Cohen, who founded Music and Memory in New York in 2006, said he hopes the Wisconsin study informs the health care system of the program’s benefits and potential cost savings. He said there’s also fear of visiting dementia patients, so he hopes the program will encourage families and friends to visit more often.

“Then (the patients) will feel more alive and won’t feel as isolated in these facilities,” he said.

Study seeks super agers’ secrets to brain health

They’re called “super agers” – men and women who are in their 80s and 90s, but with brains and memories that seem far younger.

Researchers are looking at this rare group in the hope that they may find ways to help protect others from memory loss. And they’ve had some tantalizing findings: Imaging tests have found unusually low amounts of age-related plaques along with more brain mass related to attention and memory in these elite seniors.

“We’re living long but we’re not necessarily living well in our older years and so we hope that the SuperAging study can find factors that are modifiable and that we’ll be able to use those to help people live long and live well,” said study leader Emily Rogalski, a neuroscientist at Northwestern University’s cognitive neurology and Alzheimer’s disease center in Chicago.

The study is still seeking volunteers, but chances are you don’t qualify: Fewer than 10 percent of would-be participants have met study criteria.

“We’ve screened over 400 people at this point and only about 35 of them have been eligible for this study, so it really represents a rare portion of the population,” Rogalski said.

They include an octogenarian attorney, a 96-year-old retired neuroscientist, a 92-year-old Holocaust survivor and an 81-year-old pack-a-day smoker who drinks a nightly martini.

To qualify, would-be participants have to undergo a battery of mental tests. Once enrolled, they undergo periodic imaging scans and other medical tests. They also must be willing to donate their brains after death.

The memory tests include lists of about 15 words. “Super agers can remember at least nine of them 30 minutes later, which is really impressive because often older adults in their 80s can only remember just a couple,” Rogalski said.

Special MRI scans have yielded other remarkable clues, Rogalski said. They show that in super agers, the brain’s cortex, or outer layer, responsible for many mental functions including memory, is thicker than in typical 80- and 90-year-olds. And deep within the brain, a small region called the anterior cingulate, important for attention, is bigger than even in many 50- and 60-year-olds.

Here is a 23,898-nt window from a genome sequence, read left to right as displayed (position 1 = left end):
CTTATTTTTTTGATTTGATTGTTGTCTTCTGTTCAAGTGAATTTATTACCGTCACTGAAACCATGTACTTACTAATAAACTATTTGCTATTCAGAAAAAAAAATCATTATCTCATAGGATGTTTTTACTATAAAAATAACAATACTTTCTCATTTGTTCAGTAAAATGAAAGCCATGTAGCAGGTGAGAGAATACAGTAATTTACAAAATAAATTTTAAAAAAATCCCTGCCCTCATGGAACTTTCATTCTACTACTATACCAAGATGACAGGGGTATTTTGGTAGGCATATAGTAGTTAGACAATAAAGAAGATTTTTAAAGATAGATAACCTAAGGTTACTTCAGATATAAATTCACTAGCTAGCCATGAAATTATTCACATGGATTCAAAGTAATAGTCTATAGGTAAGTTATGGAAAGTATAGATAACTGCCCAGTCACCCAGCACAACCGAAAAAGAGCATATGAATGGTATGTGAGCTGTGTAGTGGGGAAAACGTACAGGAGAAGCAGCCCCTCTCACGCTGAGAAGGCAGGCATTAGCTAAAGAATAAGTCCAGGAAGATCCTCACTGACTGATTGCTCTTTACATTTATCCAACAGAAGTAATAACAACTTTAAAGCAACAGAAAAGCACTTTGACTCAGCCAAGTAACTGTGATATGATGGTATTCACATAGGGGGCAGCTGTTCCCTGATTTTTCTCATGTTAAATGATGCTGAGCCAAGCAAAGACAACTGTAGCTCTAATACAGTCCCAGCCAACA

The super agers aren’t just different on the inside; they have more energy than most people their age and share a positive, inquisitive outlook. Rogalski said the researchers are looking into whether those traits contribute to brain health.

Other research has linked a positive attitude with overall health. And some studies have suggested that people who are “cognitively active and socially engaged” have a reduced chance of developing Alzheimer’s disease, but which comes first _ a healthy brain or a great attitude – isn’t known, said Heather Snyder, director of medical and scientific operations for the Alzheimer’s Association.

Snyder said the SuperAging study is an important effort that may help provide some answers.

Edith Stern is among the super agers. The petite woman looks far younger than her 92 years, and is a vibrant presence at her Chicago retirement home, where she acts as a sort of room mother, volunteering in the gift shop, helping residents settle in and making sure their needs are met.

Stern lost most of her family in the Holocaust and takes her work seriously.

“What I couldn’t do for my parents, I try to do for the residents in the home,” she said.

Stern acknowledges she’s different from most people at the home, even many younger residents.

“I am young – inside. And I think that’s the difference,” she said.

“I grasp fast,” she adds. “If people say something, they don’t have to tell me twice. I don’t forget it.”

She’s different in other ways, too.

“When you get old, people are mainly interested in themselves. They talk about the doctor, what hurts,” she said. “You are not so important that you just concentrate on yourself. You have to think about other people.”

Study participant Don Tenbrunsel has a similar mindset. The 85-year-old retired businessman doesn’t think of himself as a super ager. “Neither do my children,” he says, chuckling.

But Tenbrunsel says his memory has been sharp “from the time I was born. My mother used to say, ‘Donald, come sing with me – not because I had a good voice, but because I always knew the words,” he said. “I think I’m just lucky, not only with respect to my memory, but I’m able to get around very well; I walk a lot and I have a pretty good attitude toward life itself.”

Tenbrunsel volunteers several hours a week at a food pantry run by the Chicago church where he is a parishioner. One recent morning in the sun-filled rectory kitchen, he nimbly packaged ham and cheese sandwiches, set out bags of chips and cans of soda, and cheerfully greeted a steady stream of customers.

“Good morning, good to see you,” he said, standing at the pantry’s bright red door. He gave everyone their choice of chips _ a small gesture but important, he said, because it gives them some sense of control over their hard-luck lives.

“I enjoy doing it. I probably get more out of it than I give,” Tenbrunsel said.

Ken Zwiener, of Deerfield, Ill., is another super ager. He had “more than an inkling” he might qualify for the study, and his kids encouraged him to enroll.

“They said, ‘Dad, your brain is the best thing about you,’” the 81-year-old retired businessman recalled.

He’s a golfer and Broadway musical “nut” who created a 300-plus-page computer database of shows. Zwiener uses an iPad, recently went hot-air ballooning and is trying to learn Spanish.

He also pours himself a vodka martini every night and is a pack-a-day cigarette smoker, but says he doesn’t think his habits have made much difference. His healthy brain, he says, may be due to heredity and genes, but Zwiener said he hopes the study comes up with more “scientific insights”.

“My dad lived into his middle 90s and was pretty sharp right up until the day he died,” Zwiener said.

Zwiener’s motivation for joining the study was simple: The best man at his wedding died of Alzheimer’s disease before age 50.

“To lose a mind … is just a terrible way to go,” he said.

On the Web

SuperAging study: http://tinyurl.com/lo75t7b

Alzheimer’s Association: http://www.alz.org